Stephanie M. Barksdale

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Cationic antimicrobial peptides and their therapeutic potential have garnered growing interest because of the proliferation of bacterial resistance. However, the discovery of new antimicrobial peptides from animals has proven challenging due to the limitations associated with conventional biochemical purification and difficulties in predicting active(More)
BACKGROUND Bacteria within a biofilm are phenotypically more resistant to antibiotics, desiccation, and the host immune system, making it an important virulence factor for many microbes. Cranberry juice has long been used to prevent infections of the urinary tract, which are often related to biofilm formation. Recent studies have found that the A-type(More)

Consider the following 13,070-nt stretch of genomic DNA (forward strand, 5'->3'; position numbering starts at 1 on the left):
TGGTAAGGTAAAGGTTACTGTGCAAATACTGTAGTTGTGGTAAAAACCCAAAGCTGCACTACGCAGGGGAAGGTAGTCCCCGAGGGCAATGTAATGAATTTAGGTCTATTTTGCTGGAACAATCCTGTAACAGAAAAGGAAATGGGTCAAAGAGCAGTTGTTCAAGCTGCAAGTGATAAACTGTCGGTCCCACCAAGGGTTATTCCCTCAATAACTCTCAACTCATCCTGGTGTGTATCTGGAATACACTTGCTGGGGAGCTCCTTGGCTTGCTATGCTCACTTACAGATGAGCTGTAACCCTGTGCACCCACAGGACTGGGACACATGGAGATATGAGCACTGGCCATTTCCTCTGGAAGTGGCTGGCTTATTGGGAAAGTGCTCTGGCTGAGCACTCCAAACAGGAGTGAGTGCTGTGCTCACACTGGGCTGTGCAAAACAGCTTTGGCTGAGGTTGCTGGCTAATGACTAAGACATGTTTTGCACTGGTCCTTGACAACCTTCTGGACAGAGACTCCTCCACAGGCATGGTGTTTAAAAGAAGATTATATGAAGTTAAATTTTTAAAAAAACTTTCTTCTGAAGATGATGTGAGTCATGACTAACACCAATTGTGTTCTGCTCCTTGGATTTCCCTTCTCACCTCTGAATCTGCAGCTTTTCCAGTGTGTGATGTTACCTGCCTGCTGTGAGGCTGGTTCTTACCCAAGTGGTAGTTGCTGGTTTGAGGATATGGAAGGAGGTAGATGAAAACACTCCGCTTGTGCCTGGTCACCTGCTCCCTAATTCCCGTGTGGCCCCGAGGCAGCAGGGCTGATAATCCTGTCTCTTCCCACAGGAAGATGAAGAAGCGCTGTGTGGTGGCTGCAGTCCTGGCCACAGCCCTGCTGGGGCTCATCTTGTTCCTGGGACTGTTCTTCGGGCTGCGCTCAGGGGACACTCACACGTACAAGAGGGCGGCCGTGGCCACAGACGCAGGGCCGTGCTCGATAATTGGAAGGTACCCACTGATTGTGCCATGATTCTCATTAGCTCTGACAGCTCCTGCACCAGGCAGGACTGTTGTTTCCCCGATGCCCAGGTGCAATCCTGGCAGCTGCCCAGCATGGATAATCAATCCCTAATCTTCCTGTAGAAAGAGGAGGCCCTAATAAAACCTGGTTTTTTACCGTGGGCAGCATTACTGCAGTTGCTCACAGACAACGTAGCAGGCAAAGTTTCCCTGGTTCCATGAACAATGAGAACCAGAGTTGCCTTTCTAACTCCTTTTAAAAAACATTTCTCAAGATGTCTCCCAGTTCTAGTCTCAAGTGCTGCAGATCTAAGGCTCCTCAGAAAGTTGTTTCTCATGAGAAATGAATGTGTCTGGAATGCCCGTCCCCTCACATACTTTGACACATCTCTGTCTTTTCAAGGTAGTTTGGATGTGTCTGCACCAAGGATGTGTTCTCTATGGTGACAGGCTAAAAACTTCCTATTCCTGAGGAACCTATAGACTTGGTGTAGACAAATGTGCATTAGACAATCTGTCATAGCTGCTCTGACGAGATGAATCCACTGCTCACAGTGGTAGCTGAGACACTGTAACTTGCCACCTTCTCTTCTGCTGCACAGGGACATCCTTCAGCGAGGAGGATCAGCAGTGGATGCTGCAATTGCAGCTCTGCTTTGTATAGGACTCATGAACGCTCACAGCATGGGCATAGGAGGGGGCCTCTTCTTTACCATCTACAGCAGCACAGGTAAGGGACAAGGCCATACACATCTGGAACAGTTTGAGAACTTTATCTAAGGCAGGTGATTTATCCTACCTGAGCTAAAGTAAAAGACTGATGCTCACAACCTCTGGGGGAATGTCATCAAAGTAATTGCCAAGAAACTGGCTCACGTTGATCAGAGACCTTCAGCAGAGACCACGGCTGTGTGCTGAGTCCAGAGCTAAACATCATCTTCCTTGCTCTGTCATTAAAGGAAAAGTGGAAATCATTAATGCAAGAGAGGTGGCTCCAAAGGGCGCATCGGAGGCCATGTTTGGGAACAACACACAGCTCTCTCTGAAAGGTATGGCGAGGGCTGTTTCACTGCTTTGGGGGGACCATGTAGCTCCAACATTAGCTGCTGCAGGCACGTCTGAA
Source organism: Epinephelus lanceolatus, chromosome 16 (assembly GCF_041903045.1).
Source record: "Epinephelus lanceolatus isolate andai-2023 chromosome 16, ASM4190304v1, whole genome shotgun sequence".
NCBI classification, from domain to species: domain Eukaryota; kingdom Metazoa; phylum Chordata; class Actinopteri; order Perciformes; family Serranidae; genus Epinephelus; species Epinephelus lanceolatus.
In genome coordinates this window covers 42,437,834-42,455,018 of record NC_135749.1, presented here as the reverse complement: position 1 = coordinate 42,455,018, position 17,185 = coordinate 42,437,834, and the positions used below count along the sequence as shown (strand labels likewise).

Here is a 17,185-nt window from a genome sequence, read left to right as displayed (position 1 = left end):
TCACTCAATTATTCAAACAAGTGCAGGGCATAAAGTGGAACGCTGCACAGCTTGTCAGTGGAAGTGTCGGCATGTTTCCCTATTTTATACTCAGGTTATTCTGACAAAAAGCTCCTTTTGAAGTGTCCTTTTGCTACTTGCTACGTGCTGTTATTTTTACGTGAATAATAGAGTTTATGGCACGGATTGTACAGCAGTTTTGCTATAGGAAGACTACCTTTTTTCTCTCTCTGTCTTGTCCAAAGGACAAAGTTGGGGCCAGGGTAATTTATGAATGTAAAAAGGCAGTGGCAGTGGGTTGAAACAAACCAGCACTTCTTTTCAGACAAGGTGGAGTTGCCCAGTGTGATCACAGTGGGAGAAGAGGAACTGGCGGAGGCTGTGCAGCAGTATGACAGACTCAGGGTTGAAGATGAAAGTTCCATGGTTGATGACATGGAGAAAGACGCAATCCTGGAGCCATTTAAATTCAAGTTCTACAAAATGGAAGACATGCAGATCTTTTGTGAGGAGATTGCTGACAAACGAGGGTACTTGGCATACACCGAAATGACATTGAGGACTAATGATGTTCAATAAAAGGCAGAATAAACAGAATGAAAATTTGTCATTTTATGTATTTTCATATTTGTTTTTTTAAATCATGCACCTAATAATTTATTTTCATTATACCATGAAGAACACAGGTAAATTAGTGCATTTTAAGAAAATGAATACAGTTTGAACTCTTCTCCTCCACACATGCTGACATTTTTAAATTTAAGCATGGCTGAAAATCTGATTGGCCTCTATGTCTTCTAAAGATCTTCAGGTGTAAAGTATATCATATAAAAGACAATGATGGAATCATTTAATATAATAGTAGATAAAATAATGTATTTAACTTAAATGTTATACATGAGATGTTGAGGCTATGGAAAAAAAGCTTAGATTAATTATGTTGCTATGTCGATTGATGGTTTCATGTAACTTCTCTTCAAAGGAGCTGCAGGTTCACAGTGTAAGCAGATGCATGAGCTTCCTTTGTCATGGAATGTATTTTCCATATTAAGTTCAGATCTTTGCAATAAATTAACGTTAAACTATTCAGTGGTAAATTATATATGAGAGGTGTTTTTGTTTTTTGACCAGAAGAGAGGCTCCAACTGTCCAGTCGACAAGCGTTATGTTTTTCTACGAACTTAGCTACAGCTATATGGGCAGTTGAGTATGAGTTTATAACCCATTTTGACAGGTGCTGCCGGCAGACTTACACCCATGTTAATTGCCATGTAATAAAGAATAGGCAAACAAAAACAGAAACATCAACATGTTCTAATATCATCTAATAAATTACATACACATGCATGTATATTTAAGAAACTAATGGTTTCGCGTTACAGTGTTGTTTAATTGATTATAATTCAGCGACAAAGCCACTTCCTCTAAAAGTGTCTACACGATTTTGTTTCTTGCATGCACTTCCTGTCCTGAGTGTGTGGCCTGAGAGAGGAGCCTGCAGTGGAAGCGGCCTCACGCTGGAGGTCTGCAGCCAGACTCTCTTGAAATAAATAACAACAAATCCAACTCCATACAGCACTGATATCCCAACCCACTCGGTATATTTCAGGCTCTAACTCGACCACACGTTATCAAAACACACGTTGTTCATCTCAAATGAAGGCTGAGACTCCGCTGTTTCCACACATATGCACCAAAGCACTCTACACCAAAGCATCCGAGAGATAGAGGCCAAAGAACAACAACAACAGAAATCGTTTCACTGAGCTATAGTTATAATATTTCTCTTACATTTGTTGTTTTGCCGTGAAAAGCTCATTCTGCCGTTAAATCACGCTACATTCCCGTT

Our group has developed a new process for isolating and identifying novel cationic antimicrobial peptides from small amounts of biological samples. Previously, we identified several active antimicrobial peptides from 100 μl of plasma from Alligator mississippiensis. These peptides were found to have in vitro antimicrobial activity against Pseudomonas(More)
Burkholderia thailandensis is a Gram-negative soil bacterium used as a model organism for B. pseudomallei, the causative agent of melioidosis and an organism classified category B priority pathogen and a Tier 1 select agent for its potential use as a biological weapon. Burkholderia species are reportedly "highly resistant" to antimicrobial agents, including(More)
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